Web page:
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Out in the World: LGBTQ Afghan refugees among those welcomed in Canada


Photo from September 9 HRC tweet reading in part: "LGBTQI Afghans' lives are at risk under the new Taliban regime. @POTUS must take action" Photo: Courtesy Human Rights Campaign  <br>
Photo from September 9 HRC tweet reading in part: "LGBTQI Afghans' lives are at risk under the new Taliban regime. @POTUS must take action" Photo: Courtesy Human Rights Campaign
  

LGBTQ Afghan refugees were among the 250 refugees who arrived in Canada last week.

An unknown number of LGBTQ Afghans were aboard the first privately sponsored flight that arrived at Toronto's Pearson International Airport December 2.

The refugees are a part of Canada's Private Sponsorship of Refugees Program. The program has helped 330,000 refugees resettle in Canada since its founding in the late 1970s, according to a news release.

Nemat Sadat, a gay Afghan American journalist and human rights activist who has been helping LGBTQ Afghan refugees, said that none of the refugees were from his list, which has now grown to 725 people as of December.

According to the release, the program is a network of Canadian community and resettlement organizations that support refugees upon their arrival in their host communities. Support includes housing, food, clothing, and assistance navigating basic services, such as opening a checking account. Additionally, like other newcomers to Canada, refugees in the private-sponsorship program are eligible to receive government assistance.

After Kabul fell to the Taliban in August, Canada committed to resettling 20,000 Afghan refugees, including LGBTQ Afghans. Canada is the only country to publicly commit to resettling LGBTQ Afghan refugees.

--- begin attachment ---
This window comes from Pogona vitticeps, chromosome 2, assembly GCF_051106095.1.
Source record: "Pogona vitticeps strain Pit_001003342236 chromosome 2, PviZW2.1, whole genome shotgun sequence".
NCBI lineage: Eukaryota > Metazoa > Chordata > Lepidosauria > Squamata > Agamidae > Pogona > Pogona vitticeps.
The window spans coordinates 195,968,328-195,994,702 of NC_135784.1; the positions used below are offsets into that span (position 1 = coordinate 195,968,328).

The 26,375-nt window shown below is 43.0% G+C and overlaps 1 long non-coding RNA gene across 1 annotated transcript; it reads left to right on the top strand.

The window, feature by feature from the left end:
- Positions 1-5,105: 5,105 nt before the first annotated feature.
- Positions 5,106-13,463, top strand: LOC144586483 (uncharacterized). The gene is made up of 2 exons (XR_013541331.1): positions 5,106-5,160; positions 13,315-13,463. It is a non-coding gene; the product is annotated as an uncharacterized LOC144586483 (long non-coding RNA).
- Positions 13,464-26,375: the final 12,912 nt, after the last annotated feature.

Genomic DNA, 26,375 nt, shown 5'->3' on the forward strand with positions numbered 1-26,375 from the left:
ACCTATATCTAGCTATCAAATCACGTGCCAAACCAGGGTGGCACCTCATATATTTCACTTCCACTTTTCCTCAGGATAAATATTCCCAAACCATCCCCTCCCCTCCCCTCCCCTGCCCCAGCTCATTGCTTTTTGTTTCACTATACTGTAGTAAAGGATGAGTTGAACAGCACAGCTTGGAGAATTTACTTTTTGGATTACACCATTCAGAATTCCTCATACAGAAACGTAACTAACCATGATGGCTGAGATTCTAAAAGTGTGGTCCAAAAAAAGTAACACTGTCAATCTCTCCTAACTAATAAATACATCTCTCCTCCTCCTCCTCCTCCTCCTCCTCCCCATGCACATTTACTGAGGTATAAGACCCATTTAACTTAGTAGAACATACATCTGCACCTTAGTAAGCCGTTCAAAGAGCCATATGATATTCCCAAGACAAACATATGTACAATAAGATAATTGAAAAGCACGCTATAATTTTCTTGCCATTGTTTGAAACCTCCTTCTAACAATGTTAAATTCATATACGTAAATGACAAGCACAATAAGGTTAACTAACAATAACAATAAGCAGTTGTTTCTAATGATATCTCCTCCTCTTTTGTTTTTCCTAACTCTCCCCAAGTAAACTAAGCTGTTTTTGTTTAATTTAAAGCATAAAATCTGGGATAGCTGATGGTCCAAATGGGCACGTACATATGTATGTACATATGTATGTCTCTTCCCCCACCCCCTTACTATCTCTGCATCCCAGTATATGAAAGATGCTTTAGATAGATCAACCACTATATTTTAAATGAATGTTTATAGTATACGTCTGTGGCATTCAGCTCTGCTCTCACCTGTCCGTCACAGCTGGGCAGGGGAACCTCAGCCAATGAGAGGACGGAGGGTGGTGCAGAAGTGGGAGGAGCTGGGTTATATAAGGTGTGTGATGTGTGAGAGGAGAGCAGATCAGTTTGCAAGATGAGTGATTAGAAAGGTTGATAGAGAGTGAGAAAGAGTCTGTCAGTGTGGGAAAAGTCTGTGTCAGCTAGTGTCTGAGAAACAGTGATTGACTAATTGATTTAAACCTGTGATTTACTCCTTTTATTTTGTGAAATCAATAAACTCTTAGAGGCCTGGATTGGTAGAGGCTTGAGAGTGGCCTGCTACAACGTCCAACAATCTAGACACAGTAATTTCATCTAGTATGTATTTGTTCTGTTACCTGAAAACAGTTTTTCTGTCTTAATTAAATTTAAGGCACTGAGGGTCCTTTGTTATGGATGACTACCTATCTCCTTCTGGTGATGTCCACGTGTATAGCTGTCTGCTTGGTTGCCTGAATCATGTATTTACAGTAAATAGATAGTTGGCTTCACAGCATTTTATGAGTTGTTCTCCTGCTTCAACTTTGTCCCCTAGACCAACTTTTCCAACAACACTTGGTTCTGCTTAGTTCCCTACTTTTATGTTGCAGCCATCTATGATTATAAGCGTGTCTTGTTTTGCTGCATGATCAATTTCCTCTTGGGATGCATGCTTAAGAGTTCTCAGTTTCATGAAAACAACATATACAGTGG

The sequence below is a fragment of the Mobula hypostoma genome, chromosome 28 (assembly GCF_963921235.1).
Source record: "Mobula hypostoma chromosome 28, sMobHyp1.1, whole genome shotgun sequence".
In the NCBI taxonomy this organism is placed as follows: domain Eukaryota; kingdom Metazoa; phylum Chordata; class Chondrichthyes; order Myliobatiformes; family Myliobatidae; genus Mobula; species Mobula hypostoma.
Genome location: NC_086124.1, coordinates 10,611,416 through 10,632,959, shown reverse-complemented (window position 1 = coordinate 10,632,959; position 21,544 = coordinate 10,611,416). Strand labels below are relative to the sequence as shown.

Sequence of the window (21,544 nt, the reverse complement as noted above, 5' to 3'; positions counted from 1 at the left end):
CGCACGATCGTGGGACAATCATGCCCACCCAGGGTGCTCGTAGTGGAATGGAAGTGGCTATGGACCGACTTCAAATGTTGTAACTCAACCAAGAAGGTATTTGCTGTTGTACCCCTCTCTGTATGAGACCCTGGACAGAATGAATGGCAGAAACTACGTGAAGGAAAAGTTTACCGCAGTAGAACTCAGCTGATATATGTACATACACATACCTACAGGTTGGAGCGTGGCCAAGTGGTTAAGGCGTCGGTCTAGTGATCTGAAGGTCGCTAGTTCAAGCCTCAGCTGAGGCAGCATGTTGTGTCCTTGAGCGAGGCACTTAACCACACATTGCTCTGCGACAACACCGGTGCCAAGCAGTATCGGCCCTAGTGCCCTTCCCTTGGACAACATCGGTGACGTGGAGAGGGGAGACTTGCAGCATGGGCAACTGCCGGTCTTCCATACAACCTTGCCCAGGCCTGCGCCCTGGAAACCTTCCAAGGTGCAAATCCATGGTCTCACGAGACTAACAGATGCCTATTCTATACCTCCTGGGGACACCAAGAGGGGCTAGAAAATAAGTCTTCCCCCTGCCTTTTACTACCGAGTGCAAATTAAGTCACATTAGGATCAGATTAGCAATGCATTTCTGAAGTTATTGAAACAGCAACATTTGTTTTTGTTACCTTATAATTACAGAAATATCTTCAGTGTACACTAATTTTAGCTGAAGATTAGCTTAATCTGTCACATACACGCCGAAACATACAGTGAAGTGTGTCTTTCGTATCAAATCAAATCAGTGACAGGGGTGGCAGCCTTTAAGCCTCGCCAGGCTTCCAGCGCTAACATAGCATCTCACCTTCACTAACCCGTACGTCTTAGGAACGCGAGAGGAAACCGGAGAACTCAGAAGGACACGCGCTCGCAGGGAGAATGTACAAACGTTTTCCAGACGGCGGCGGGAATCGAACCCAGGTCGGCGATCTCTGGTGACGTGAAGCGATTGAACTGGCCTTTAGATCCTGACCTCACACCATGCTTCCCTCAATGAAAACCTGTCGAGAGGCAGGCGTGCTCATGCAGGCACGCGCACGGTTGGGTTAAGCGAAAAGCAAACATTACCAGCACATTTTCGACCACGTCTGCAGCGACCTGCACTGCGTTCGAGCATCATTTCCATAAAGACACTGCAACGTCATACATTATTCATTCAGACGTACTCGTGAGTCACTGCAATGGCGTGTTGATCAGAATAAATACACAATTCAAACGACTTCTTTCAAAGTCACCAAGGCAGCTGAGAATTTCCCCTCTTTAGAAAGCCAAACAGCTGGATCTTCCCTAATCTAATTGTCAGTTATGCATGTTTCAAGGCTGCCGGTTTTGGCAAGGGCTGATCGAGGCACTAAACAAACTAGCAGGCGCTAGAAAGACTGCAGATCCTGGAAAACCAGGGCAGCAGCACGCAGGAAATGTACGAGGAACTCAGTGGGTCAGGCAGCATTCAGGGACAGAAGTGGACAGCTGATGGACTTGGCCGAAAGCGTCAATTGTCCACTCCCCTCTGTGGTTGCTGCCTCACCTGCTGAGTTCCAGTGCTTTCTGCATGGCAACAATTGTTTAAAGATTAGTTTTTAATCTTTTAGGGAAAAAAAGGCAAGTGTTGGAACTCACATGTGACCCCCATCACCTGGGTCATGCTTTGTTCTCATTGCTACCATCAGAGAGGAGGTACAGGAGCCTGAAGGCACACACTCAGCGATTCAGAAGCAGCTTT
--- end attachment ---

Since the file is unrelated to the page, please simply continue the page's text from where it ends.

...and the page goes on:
To date, Canada has welcomed 4,000 Afghan refugees.

LGBTQ Afghan refugees were among the "women leaders, human rights defenders, persecuted minorities, and journalists," who were on the flight, according to the Immigration, Refugees and Citizenship Canada release.

"For those newly arrived in our big, cold country, private sponsors offer a warm welcome," stated Sean Fraser, the minister of immigration, refugees, and citizenship, noting that "private sponsors are essential in helping vulnerable newcomers thrive in their new communities."

"I look forward to welcoming many more new arrivals in the weeks and months to come," he continued.

The refugees underwent a rigorous screening process before boarding the resettlement flight. Refugees who have not been vaccinated against COVID-19 will be quarantined before entering their communities in Canada, according to the release.

The United States, along with allies such as Canada and other NATO countries, withdrew from Afghanistan on August 30. Two weeks earlier, the Taliban took Kabul, the country's capital, on August 15, causing a flood of hundreds of thousands of Afghans attempting to board evacuation flights.

Many were unable to board the planes in Kabul's international airport due to Taliban soldiers blocking access and allied soldiers guarding the airport. A suicide bomb killed dozens outside the Kabul airport August 26, including 13 U.S. service members.

As the Area Reporter previously reported, the Human Rights Campaign and other LGBTQ groups continue to call on the Biden administration to support queer Afghan refugees. In September, the groups issued a 10-point plan () to protect LGBTQ Afghans.

This week, Medill News Service reported on those advocacy efforts. A State Department official said the United States is pressing the Taliban and Afghan leaders to form an inclusive government that respects the rights and dignity of all Afghans, the outlet reported

Rainbow Railroad, a Canadian-based organization working to assist LGBTQ Afghan refugees, did not respond to a request for comment by press time.

Got international LGBTQ news tips? Call or send them to Heather Cassell at WhatsApp/Signal: 415-517-7239, or oitwnews@gmail.com

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